Search results for 'Philosophy of nature History' (try it on Scholar)

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  1. Pauline Kleingeld (2001). Nature or Providence? On the Theoretical and Moral Importance of Kant’s Philosophy of History. American Catholic Philosophical Quarterly 75 (2):201-219.
    Kant’s use of the terms ‘Nature’ and ‘Providence’ in his essays on history has long puzzled commentators. Kant personifies Nature and Providence in a curious way, by speaking of them as “deciding” to give humankind certain predispositions, “wanting” these to be developed, and “knowing” what is best for humans Moreover, he leaves the relationship between the two terms unclear. In this essay, I argue that Kant’s use of ‘Nature’ and ‘Providence’ can be clarified and explained. Moreover, (...)
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  2.  14
    Dalia Nassar (2015). Analogy, Natural History and the Philosophy of Nature: Kant, Herder and the Problem of Empirical Science. Journal of the Philosophy of History 9 (2):240-257.
  3. Markus Schrenk (2010). Mauro Dorato * The Software of the Universe: An Introduction to the History and Philosophy of the Laws of Nature. [REVIEW] British Journal for the Philosophy of Science (E-Version) 62 (1):225-232.
    This is a review of Mauro Dorato's book "The Software of the Universe: An Introduction to the History and Philosophy of the Laws of Nature ".
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  4.  15
    Phillip R. Sloan (2006). Kant on the History of Nature: The Ambiguous Heritage of the Critical Philosophy for Natural History. Studies in History and Philosophy of Science Part C 37 (4):627-648.
    This paper seeks to show Kant’s importance for the formal distinction between descriptive natural history and a developmental history of nature that entered natural history discussions in the late eighteenth century. It is argued that he developed this distinction initially upon Buffon’s distinctions of ‘abstract’ and ‘physical’ truths, and applied these initially in his distinction of ‘varieties’ from ‘races’ in anthropology. In the 1770s, Kant appears to have given theoretical preference to the ‘history’ of (...) [Naturgeschichte] over ‘description’ of nature [Naturbeschreibung]. Following Kant’s confrontations with Johann Herder and Georg Forster in the late 1780s, Kant weakened the epistemic status of the ‘history of nature’ and gave theoretical preference to ‘description of nature’. As a result, Kant’s successors, such as Goethe, could draw from Kant either a justification for a developmental history of nature, or, as this paper argues, a warrant from the critical philosophy for denying the validity of the developmental history of nature as anything more than a ‘regulative’ idea of reason. (shrink)
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  5.  13
    R. G. Collingwood (1924). The Nature and Aims of a Philosophy of History. Proceedings of the Aristotelian Society 25:151-174.
  6.  9
    Simon Lumsden (2015). Second Nature and Historical Change in Hegel’s Philosophy of History. International Journal of Philosophical Studies 24 (1):74-94.
    Hegel’s philosophy of history is fundamentally concerned with how shapes of life collapse and transition into new shapes of life. One of the distinguishing features of Hegel’s concern with how a shape of life falls apart and becomes inadequate is the role that habit plays in the transition. A shape of life is an embodied form of existence for Hegel. The animating concepts of a shape of life are affectively inscribed on subjects through complex cultural processes. This paper (...)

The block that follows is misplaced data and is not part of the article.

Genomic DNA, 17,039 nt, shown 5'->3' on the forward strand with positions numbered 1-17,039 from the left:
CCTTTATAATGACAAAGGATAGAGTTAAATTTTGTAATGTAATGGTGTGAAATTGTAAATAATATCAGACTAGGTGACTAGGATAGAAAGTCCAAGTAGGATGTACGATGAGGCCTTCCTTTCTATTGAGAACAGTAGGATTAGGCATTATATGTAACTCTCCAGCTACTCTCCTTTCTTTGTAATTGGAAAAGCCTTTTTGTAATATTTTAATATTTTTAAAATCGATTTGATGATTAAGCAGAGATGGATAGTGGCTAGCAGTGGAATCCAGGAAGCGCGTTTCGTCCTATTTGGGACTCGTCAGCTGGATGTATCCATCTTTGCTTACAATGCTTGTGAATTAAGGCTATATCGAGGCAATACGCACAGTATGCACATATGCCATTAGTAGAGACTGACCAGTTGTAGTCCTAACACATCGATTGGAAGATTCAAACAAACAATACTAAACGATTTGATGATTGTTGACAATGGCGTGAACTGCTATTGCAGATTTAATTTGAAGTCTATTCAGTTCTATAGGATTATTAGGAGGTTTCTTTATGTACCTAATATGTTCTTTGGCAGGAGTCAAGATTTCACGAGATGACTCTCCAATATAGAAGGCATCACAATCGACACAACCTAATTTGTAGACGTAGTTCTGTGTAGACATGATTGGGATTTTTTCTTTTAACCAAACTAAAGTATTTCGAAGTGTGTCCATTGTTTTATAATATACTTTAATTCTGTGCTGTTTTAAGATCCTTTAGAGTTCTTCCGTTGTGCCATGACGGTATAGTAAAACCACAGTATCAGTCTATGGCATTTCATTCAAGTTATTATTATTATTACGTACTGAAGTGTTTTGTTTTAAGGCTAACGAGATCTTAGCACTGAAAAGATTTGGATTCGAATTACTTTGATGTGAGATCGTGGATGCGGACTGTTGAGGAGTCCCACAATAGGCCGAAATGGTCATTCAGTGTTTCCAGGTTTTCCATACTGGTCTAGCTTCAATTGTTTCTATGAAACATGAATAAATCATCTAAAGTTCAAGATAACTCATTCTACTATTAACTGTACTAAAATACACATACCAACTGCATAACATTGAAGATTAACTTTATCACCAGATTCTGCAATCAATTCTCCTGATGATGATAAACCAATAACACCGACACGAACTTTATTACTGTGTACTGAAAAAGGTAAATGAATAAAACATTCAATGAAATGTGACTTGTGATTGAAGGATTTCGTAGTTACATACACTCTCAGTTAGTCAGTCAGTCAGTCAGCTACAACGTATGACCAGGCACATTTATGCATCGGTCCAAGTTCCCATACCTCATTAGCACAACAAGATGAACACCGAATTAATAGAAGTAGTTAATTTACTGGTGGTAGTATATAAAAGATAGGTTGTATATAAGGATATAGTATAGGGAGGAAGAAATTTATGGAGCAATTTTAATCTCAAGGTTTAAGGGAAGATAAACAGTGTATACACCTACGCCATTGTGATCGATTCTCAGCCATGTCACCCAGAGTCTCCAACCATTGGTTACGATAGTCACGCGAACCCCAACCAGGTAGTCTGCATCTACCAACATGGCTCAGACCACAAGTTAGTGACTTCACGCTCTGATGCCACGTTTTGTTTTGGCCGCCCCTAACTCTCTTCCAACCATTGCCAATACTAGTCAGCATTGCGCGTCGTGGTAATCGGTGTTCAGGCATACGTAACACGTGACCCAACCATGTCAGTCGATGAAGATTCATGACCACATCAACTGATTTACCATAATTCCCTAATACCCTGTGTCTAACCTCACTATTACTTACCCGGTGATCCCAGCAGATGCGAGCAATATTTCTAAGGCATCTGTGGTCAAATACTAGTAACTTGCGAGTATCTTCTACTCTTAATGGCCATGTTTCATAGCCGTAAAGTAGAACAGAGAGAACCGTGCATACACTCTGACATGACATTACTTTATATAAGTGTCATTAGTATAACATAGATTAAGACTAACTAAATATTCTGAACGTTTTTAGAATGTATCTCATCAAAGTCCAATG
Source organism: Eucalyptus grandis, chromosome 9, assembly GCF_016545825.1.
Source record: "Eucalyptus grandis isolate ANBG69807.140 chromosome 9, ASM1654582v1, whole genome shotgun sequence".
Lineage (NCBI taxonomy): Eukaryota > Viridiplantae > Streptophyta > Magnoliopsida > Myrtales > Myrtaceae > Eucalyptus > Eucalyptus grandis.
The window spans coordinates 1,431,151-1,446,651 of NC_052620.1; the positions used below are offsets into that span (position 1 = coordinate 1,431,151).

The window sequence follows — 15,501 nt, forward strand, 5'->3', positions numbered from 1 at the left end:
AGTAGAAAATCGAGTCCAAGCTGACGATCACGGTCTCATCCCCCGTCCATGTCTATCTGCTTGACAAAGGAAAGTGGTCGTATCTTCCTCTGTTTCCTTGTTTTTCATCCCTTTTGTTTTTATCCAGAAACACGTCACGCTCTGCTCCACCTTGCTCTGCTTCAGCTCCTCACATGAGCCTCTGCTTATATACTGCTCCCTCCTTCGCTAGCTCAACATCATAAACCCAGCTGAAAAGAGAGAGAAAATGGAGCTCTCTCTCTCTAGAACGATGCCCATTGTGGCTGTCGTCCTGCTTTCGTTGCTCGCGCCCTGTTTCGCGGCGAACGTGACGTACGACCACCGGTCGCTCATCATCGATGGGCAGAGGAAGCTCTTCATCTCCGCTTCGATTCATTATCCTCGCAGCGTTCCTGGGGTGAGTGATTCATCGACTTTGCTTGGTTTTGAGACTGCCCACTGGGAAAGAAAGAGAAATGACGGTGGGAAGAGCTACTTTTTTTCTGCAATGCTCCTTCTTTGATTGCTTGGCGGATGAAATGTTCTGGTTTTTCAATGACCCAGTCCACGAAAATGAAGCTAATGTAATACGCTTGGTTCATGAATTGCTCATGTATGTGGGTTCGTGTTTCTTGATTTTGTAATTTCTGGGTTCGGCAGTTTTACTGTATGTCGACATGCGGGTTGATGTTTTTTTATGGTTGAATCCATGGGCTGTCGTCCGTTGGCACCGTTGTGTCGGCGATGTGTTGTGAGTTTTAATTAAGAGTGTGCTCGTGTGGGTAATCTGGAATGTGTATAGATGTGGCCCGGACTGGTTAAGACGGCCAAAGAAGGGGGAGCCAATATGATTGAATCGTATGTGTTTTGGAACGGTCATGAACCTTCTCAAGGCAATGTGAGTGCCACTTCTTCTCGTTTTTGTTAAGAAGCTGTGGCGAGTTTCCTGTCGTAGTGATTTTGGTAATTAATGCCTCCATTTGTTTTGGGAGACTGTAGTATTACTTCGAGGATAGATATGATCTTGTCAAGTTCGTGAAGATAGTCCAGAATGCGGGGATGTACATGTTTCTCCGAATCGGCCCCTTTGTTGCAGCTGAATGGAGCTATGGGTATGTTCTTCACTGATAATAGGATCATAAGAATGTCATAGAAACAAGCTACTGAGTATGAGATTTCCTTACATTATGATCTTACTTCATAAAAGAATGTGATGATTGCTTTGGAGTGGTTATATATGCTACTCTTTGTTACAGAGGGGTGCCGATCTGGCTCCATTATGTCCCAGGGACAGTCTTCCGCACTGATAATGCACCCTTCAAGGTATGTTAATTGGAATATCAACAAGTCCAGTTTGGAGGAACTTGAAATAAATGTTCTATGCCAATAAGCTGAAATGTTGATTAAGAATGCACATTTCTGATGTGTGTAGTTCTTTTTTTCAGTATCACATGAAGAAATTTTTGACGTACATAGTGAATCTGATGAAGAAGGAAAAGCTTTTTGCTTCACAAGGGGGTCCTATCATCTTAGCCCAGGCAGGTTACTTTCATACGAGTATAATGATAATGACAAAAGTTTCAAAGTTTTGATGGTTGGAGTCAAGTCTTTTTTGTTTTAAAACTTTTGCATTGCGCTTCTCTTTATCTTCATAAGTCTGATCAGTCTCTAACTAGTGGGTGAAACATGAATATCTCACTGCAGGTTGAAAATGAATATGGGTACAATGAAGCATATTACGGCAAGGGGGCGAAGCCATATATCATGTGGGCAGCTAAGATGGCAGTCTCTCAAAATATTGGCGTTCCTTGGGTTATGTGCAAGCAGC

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    Peter Garik & Yann Benétreau-Dupin (2014). Report on a Boston University Conference December 7-8, 2012 on 'How Can the History and Philosophy of Science Contribute to Contemporary US Science Teaching?'. [REVIEW] Science and Education 23 (9):1853-1873.
    This is an editorial report on the outcomes of an international conference sponsored by a grant from the National Science Foundation to the School of Education at Boston University and the Center for Philosophy and History of Science at Boston University for a conference titled: How Can the History and Philosophy of Science Contribute to Contemporary US Science Teaching? The presentations of the conference speakers and the reports of the working groups are reviewed. Multiple themes emerged (...)
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  8. Robert C. Solomon (1979). History and Human Nature: A Philosophical Review of European Philosophy and Culture, 1750-1850. University Press of America.
    Originally published by Harcourt Brace Jovanovich in 1979, this volume offers a cross-disciplinary portrait of a fascinating period in modern European history and culture, 1750ó1850. It presents a philosophically contentious thesis about the nature of history and "human nature".
     
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  9. J. Roberts (2006). M. Dorato, The Software of the Universe: An Introduction to the History and Philosophy of Laws of Nature, Ashgate, Aldershot (2005) ISBN 0754639940 (174pp. £ 40.00 Hardback). [REVIEW] Studies in History and Philosophy of Science Part B 37 (4):738-744.
  10.  31
    Frank Ankersmit (2009). Danto's Philosophy of History in Retrospective. Journal of the Philosophy of History 3 (2):109-145.
    Danto's Analytical Philosopy of History is one of the undisputed classics of post-war reflection on the nature of historical writing. Upon its publication in 1965 it was immediately recognized to be a major contribution to contemporary historical thought. Strangely enough, however, little effort was made by philosophers of history to penetrate into the depth of Danto's argument. The explanation is, perhaps, that there was more than a hint of historicism in Danto's conception of historical writing and for (...)
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  11.  17
    David Ludwig (2012). Language and Human Nature. Kurt Goldstein's Neurolinguistic Foundation of a Holistic Philosophy. Journal of the History of the Behavioral Sciences 48 (1):40-54.
    Holism in interwar Germany provides an excellent example for social and political in- fluences on scientific developments. Deeply impressed by the ubiquitous invocation of a cultural crisis, biologists, physicians, and psychologists presented holistic accounts as an alternative to the “mechanistic worldview” of the nineteenth century. Although the ideological background of these accounts is often blatantly obvious, many holistic scientists did not content themselves with a general opposition to a mechanistic worldview but aimed at a rational foundation of their holistic projects. (...)